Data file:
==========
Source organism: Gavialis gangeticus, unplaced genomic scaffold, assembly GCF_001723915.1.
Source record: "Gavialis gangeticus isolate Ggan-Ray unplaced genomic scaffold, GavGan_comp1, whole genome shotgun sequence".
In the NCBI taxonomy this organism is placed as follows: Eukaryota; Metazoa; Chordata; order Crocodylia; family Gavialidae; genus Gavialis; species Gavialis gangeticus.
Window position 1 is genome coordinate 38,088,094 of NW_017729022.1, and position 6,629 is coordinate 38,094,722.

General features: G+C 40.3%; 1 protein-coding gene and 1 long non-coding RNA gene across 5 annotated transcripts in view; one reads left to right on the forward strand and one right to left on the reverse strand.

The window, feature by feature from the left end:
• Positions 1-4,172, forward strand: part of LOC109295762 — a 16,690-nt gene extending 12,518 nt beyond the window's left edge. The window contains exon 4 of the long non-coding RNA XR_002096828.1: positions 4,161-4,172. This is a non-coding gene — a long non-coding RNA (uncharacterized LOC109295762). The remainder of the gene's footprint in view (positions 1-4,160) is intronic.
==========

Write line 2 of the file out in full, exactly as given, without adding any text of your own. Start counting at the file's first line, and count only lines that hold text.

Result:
Source record: "Gavialis gangeticus isolate Ggan-Ray unplaced genomic scaffold, GavGan_comp1, whole genome shotgun sequence".